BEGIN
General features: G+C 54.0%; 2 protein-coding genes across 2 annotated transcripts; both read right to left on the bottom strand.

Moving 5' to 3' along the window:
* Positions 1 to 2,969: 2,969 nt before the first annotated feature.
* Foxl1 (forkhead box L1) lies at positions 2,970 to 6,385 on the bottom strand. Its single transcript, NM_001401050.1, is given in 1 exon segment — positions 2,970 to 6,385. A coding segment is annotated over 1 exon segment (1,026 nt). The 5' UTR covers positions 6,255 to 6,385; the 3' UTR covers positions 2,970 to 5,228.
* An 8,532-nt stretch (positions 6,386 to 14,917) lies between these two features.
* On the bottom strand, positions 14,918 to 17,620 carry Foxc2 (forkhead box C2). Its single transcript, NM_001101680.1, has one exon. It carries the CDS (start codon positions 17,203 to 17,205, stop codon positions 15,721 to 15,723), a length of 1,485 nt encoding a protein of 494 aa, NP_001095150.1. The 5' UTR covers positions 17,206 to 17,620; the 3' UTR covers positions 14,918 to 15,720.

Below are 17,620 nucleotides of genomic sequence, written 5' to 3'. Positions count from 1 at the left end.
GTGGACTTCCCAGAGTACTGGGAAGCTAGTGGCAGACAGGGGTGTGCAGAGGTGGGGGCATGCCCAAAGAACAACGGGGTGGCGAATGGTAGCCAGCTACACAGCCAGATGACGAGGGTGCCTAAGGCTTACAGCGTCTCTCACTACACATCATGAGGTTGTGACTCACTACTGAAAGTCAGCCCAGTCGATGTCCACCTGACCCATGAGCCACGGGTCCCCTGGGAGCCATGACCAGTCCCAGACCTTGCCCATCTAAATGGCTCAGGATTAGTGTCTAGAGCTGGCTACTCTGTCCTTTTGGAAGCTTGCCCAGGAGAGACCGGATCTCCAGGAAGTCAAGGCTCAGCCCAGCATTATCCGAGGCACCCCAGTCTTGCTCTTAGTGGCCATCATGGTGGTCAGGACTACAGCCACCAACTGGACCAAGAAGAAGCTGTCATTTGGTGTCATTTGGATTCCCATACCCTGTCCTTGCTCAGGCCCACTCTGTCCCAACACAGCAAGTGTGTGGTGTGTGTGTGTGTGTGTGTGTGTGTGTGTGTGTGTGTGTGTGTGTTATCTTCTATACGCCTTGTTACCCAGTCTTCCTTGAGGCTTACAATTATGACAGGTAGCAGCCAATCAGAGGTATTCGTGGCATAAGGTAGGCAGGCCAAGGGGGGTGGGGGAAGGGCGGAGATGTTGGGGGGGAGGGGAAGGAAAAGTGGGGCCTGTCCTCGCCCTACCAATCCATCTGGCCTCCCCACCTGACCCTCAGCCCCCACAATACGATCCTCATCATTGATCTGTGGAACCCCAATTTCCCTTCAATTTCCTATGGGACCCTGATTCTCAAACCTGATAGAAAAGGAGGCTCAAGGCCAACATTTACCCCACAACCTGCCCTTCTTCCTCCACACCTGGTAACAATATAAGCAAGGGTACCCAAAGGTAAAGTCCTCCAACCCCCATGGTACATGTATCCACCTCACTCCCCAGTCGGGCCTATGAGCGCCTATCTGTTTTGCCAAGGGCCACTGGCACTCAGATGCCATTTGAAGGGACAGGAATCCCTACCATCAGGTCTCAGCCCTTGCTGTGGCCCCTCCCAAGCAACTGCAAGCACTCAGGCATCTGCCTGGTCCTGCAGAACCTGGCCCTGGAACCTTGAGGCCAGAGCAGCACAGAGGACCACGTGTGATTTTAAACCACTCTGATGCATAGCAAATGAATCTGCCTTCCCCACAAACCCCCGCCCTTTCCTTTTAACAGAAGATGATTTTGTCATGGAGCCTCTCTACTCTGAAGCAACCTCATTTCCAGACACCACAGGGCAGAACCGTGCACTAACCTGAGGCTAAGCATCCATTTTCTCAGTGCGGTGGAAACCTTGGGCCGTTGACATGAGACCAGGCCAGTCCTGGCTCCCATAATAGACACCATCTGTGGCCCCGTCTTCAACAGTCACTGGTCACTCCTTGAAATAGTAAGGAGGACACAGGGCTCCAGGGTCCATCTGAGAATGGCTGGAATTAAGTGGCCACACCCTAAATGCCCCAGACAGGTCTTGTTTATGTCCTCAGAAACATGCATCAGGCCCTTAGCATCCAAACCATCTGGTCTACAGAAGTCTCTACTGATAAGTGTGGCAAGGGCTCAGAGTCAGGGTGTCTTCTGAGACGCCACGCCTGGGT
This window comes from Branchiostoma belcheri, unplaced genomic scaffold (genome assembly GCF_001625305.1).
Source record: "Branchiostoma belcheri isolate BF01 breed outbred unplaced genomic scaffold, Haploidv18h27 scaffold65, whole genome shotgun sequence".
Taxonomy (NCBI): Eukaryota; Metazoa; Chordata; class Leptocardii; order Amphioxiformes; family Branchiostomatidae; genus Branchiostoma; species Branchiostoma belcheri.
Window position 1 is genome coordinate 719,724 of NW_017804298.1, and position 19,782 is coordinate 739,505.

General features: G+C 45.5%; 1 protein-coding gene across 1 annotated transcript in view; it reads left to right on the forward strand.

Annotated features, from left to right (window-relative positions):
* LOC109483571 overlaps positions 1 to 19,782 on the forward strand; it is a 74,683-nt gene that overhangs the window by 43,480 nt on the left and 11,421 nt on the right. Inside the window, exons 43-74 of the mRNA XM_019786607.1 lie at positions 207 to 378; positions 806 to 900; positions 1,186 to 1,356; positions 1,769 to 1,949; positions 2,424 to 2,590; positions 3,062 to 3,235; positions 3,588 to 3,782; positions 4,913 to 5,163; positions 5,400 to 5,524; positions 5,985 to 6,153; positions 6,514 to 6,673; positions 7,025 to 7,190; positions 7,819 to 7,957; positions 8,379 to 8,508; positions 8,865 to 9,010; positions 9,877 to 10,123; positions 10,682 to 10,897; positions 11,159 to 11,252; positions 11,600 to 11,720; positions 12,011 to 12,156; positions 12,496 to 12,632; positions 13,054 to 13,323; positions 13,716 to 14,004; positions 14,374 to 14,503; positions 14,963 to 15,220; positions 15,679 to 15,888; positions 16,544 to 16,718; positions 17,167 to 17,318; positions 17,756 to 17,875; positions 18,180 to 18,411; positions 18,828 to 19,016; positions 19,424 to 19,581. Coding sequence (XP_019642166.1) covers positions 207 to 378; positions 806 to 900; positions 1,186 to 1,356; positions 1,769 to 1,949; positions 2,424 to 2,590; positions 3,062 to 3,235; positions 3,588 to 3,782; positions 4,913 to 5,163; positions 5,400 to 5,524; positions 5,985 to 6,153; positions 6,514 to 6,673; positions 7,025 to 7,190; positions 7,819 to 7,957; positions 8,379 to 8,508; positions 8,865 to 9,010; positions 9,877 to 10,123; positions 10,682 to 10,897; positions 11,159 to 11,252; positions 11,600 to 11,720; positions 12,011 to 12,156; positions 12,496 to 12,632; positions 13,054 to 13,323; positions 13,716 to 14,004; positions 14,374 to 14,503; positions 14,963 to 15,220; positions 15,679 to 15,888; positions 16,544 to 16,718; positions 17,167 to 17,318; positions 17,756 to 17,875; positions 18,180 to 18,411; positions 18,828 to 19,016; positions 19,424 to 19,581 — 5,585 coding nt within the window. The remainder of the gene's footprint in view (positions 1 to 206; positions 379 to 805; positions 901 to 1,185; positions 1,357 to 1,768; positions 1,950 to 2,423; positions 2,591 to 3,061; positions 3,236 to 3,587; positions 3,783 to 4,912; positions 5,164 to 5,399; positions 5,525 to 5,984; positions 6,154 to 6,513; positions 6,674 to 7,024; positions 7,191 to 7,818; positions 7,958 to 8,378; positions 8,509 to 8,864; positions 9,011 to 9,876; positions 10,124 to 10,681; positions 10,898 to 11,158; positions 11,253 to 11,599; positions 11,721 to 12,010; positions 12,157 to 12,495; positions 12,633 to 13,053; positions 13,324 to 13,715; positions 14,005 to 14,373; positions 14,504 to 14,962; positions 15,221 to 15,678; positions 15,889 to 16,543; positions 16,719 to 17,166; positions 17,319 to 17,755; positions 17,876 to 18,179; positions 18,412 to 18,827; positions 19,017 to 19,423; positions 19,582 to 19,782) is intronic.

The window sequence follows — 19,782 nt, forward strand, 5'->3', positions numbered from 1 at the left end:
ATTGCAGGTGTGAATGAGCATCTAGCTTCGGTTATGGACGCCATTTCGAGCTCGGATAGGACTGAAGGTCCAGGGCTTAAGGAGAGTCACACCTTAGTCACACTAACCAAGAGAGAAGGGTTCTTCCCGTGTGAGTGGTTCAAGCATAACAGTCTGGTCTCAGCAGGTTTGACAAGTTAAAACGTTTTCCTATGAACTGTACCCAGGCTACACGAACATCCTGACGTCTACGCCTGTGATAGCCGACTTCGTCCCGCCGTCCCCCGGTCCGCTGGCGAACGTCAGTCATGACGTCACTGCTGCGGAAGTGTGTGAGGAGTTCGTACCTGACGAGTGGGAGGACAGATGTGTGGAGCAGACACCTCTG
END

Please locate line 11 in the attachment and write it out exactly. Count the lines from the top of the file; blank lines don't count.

Taxonomy (NCBI): Eukaryota; Metazoa; Chordata; class Leptocardii; order Amphioxiformes; family Branchiostomatidae; genus Branchiostoma; species Branchiostoma belcheri.